2. Self-Awareness

A great speaker is a person who can convey to an audience that they are the most interesting person in the room.  A great leader is one who inspires their audience to be and become the most interesting person that they know. We pride ourselves on self-awareness. Every great communication starts from knowing yourself, so you need to be aware of your inner self. The more aware you are about yourself, how others perceive you and how you take in the information the world offers you, the better you are able to connect. Having confidence and conviction in what you say translates into what you do, how you carry yourself and how you convey your message. The best way to be a great leader is to start with you, and believe in yourself.  If you don’t believe in you, why should anyone else? – Jessica Baker, Aligned Signs

3. Posture

Posture and eye contact are paramount to being an effective speaker. You have to consider what the audience is seeing. Watching a speaker whose shoulders are slumped and whose eyes are directed at the floor is uninspiring and will damage the event at hand. When speaking, you want to command respect and hold the attention of your audience. Hold yourself upright and look at those to whom you’re speaking. It is not a big deal if you look at notes every once in a while; your audience is expecting to listen to a fellow human. That said, you need to do enough to make them feel present and engaged. The best way to develop this skill is to practice. Work with friends or family, and be open to failing for a time. Public speaking skills don’t come easy. It takes persistence. – Bryan Driscoll, Think Big Marketing, LLC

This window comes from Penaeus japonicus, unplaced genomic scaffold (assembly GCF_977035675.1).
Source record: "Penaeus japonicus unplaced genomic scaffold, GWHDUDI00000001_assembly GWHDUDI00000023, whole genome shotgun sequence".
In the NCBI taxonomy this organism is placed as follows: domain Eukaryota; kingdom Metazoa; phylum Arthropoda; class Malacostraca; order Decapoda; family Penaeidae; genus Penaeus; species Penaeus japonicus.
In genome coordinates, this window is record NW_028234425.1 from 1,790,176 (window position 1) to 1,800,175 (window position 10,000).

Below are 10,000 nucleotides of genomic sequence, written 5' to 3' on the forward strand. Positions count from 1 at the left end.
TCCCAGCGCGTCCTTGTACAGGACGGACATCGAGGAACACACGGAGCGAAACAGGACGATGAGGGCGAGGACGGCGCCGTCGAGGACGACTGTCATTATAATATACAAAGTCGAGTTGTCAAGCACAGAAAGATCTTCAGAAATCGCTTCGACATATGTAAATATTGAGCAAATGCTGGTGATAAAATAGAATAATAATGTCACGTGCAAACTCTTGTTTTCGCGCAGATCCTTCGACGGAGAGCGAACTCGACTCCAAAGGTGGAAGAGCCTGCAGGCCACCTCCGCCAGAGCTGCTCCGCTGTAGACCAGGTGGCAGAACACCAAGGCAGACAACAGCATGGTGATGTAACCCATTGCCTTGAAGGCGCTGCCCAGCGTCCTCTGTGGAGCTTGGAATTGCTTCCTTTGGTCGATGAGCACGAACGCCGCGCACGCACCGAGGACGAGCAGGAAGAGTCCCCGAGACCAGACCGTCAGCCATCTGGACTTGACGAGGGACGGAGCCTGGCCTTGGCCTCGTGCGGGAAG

4. Empathy

Great leaders are experts in their verticals, whether it’s Steve Jobs in tech or Anthony Williams in health. The moment a speaker can’t communicate an expert opinion is the moment all attention is diluted and lost. When speaking, great leaders are not cocky about their expertise; rather, they share with empathy, always putting the audience’s emotions and understanding before their own opinions. If they are concerned, then share that concern; if they are excited, then share that excitement. It takes practice, but it helps you target the exact thoughts and emotions they are feeling, which allows you to speak in a personal manner—something much better than just a generalized manner. And always be as transparent as possible: If you don’t know an answer to a question, be honest about that. – Ron Lieback, ContentMender